After you are satisfied with your deployment, you start the mission. This is where you get to sit back and relax, watching your fleet go to work. Will they annihilate the enemy forces, or will your proud fleet be humiliated miserably? It all depends on how you have outfitted your ships and what their tactics are set to. A few wrong decisions and you’ll be forced to watch your fleet be destroyed. However, a few clever moves can result in your fleet absolutely dominating the battle. As I said, it all depends upon how you set your fleet up. It’s a very strategic kind of gameplay.

The ingame graphics are pretty cool. In motion, the game looks like a battlefield from a space RTS. The ships are all wonderfully designed, and as the action picks up, everything becomes hectic and things become difficult to follow with so many projectiles being fired everywhere. It’s quite cool looking, and it really does simulate space battles pretty well.

The music and sound effects are all pretty epic, and kind of remind me of the music from the Star Trek Armada games. The amount of sounds that will be coming out of your speakers during each battle is pretty astonishing, and it sounds really awesome.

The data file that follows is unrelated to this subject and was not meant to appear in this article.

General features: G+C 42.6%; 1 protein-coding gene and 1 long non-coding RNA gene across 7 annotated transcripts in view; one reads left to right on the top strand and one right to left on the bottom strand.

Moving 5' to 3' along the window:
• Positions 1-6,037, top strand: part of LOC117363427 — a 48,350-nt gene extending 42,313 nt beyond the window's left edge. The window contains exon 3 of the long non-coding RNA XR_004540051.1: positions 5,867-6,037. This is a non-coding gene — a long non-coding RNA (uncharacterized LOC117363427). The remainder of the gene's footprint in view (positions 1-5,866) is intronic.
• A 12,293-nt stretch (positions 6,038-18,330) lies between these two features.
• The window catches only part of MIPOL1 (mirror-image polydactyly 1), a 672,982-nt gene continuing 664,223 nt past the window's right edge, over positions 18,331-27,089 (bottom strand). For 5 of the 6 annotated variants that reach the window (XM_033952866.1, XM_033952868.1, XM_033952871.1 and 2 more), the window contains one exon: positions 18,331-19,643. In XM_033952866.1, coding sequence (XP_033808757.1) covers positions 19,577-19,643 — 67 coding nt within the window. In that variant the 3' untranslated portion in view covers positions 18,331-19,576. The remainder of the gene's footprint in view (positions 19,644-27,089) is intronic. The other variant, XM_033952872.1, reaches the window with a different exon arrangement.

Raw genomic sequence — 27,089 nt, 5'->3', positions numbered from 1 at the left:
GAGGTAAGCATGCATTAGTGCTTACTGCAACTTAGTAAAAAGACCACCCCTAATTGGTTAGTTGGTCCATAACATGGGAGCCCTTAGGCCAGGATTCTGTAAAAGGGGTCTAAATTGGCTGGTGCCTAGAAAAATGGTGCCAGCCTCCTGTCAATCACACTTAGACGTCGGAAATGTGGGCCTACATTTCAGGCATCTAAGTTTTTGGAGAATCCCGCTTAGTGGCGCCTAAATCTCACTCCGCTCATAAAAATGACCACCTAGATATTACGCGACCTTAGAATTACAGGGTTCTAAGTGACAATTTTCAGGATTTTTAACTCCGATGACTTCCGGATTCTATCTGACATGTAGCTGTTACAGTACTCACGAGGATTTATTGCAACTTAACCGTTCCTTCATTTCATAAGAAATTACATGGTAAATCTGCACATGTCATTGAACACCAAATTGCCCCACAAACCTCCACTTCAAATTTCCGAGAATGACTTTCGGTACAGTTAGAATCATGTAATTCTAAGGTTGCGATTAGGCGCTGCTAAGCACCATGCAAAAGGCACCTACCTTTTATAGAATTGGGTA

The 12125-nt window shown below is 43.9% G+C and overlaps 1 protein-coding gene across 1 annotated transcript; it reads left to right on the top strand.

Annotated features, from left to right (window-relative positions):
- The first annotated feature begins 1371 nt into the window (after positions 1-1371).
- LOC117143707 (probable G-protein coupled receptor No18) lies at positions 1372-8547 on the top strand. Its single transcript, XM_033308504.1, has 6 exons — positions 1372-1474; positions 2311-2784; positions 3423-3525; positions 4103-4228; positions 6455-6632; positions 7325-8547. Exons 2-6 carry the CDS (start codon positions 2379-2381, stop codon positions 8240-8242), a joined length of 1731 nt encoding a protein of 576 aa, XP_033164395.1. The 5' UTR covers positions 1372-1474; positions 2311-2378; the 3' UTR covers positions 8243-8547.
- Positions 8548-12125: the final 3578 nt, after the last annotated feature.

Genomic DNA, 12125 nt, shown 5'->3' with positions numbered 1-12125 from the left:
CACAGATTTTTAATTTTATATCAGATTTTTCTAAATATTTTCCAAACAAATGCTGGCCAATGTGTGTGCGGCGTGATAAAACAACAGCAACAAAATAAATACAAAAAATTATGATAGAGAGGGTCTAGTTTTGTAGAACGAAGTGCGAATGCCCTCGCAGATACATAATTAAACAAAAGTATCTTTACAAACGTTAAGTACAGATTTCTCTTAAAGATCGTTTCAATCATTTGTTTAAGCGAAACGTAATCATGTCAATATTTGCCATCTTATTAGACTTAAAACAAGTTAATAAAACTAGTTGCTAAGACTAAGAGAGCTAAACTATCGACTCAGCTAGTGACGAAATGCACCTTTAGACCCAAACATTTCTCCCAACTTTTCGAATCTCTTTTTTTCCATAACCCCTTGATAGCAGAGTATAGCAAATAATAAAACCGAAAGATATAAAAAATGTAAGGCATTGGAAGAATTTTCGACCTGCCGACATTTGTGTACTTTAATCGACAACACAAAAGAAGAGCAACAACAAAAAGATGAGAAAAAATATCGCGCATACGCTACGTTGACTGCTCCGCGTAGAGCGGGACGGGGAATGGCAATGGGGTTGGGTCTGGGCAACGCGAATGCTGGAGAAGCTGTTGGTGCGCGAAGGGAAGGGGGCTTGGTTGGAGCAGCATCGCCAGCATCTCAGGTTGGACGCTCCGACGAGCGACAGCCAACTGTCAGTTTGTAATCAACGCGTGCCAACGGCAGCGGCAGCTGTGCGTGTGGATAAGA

Completing missions will award you with points that you can use to unlock new ship upgrades and more, and it’s also possible to duel online opponents. I haven’t tried that feature of the game yet, but the idea of two fully customized fleets duking it out sounds pretty great. Overall, the game is a lot of fun to pick up and check out, and there are many features that definitely prolong the gameplay of Gratuitous Space Battles. If you’re looking for a very strategic war simulation in space, this may be your new best friend. As a fairly cheap game on Steam that sells for only a few dollars, can you really go wrong with this? No way. The game is pretty cool, so give it a try if this is the sort of game you’re looking to play.

Final Score

8.2/10